$sortingRules = [
    'city',                       // sort by city column ASC (could have also been: ['city'])
    ['zip', 'desc', 'numeric'],   // then sort by zip column DESC treating as numbers
    [1, 'desc'],                  // then sort by last_name column DESC
];

I have created two function declarations, but if your project never expects to deal with missing/invalid column keys being passed in, then you can eliminate the sanitizeColumnReference() function and just use $column = array_column($input, array_shift($rule));. In fact, the snippet can be roughly half its size if you remove all of the exception throwing logic.

TLDR; The beauty of this technique is that all you need to do is pass a flat array of columns and flags followed by the input array (made modifiable by reference) to array_multisort() with the aid of the "splat operator" (...) and all the work is done.

function sanitizeColumnReference($row, $columnReference) {
    if (!isset($row[$columnReference]) && is_int($columnReference)) {
        $columnReference = array_keys($row)[$columnReference] ?? null;  // attempt to derive column name by position
        if ($columnReference === null) {
            throw new Exception('Failed to locate column by position using column reference: ' . $columnReference);
        }
    }
    return $columnReference;
}

function dynamicSort(&$input, $sortingRules) {
    if (!$input || !$sortingRules || !is_array($input) || !is_array($sortingRules)) {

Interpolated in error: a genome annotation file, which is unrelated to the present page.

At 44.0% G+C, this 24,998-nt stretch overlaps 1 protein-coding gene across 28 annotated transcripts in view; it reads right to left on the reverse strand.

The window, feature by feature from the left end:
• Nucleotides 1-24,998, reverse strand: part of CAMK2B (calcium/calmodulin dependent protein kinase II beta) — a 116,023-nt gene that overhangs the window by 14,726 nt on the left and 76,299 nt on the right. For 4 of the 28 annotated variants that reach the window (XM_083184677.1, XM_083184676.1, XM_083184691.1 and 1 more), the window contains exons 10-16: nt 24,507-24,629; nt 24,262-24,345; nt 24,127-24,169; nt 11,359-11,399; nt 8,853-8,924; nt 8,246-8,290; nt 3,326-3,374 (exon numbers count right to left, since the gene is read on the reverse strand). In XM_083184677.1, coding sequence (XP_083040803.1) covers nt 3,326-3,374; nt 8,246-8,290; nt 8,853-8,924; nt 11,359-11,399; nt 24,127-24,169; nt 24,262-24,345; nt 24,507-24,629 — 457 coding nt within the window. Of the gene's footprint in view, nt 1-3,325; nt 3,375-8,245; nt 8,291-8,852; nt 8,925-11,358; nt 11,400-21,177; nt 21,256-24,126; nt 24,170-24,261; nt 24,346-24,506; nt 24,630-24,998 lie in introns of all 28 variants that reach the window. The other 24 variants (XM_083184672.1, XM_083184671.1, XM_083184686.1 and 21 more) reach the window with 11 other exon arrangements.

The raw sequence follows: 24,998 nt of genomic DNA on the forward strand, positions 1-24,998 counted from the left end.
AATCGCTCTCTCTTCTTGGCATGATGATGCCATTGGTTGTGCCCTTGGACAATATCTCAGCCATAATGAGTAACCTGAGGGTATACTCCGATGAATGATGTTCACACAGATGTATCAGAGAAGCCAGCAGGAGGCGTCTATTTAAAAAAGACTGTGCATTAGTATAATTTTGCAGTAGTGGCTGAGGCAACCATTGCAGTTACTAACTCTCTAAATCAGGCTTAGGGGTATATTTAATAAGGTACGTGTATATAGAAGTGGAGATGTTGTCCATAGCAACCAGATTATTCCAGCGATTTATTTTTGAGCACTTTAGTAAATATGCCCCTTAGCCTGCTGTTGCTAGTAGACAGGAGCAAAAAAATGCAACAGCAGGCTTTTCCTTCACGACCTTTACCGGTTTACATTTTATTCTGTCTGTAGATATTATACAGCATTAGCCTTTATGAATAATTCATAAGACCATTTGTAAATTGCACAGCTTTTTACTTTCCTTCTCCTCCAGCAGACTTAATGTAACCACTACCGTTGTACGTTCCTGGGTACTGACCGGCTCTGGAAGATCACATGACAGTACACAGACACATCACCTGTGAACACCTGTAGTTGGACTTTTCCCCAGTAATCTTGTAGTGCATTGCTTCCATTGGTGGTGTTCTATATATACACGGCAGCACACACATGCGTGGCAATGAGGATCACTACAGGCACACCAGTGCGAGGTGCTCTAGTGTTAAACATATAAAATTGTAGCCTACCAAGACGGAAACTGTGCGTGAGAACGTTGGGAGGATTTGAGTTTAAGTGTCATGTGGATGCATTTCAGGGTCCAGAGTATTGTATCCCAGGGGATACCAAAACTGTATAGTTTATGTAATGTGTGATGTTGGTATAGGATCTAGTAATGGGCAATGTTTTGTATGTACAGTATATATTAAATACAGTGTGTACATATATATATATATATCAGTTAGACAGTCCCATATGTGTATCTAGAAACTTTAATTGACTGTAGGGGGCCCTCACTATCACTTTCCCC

return;  // return silently
    }
    $firstRow = current($input);
    $sortingParams = [];
    foreach ($sortingRules as $rule) {
        $rule = (array)$rule; // permit the passing of a solitary string as a sorting rule
        $columnReference = sanitizeColumnReference($firstRow, array_shift($rule)); 
        $column = array_column($input, $columnReference);
        if (!$column) {
            throw new Exception('Failed to source sortable data from column reference: ' . $columnReference);
        }
        $sortingParams[] = $column;
        foreach ($rule as $flag) {
            $sortingParams[] = constant('SORT_' . strtoupper($flag));  // convert strings to usable CONSTANTs
        }
    }
    $sortingParams[] = &$input;
    // var_export($sortingParams);
    array_multisort(...$sortingParams); // unpack into native sorting function
}

Here's how you would call the custom/dynamic sorting function:

dynamicSort($array, $sortingRules);  // this modifies by reference like native sorting functions

Output: (Demo)

array (
  0 => 
  array (
    'first_name' => 'Moe',
    'last_name' => 'Szyslak',
    'city' => 'Scottsdale',
    'state' => 'Arizona',
    'zip' => '85255',
  ),
  1 => 
  array (
    'first_name' => 'Nick',
    'last_name' => 'Riviera',
    'city' => 'Scottsdale',
    'state' => 'Arizona',
    'zip' => '85255',
  ),
  2 => 
  array (
    'first_name' => 'Patty',
    'last_name' => 'Bouvier',
    'city' => 'Scottsdale',
    'state' => 'Arizona',
    'zip' => '85250',
  ),
  3 => 
  array (
    'first_name' => 'Homer',
    'last_name' => 'Simpson',
    'city' => 'Springfield',
    'state' => 'Unknown',
    'zip' => '66735',
  ),
)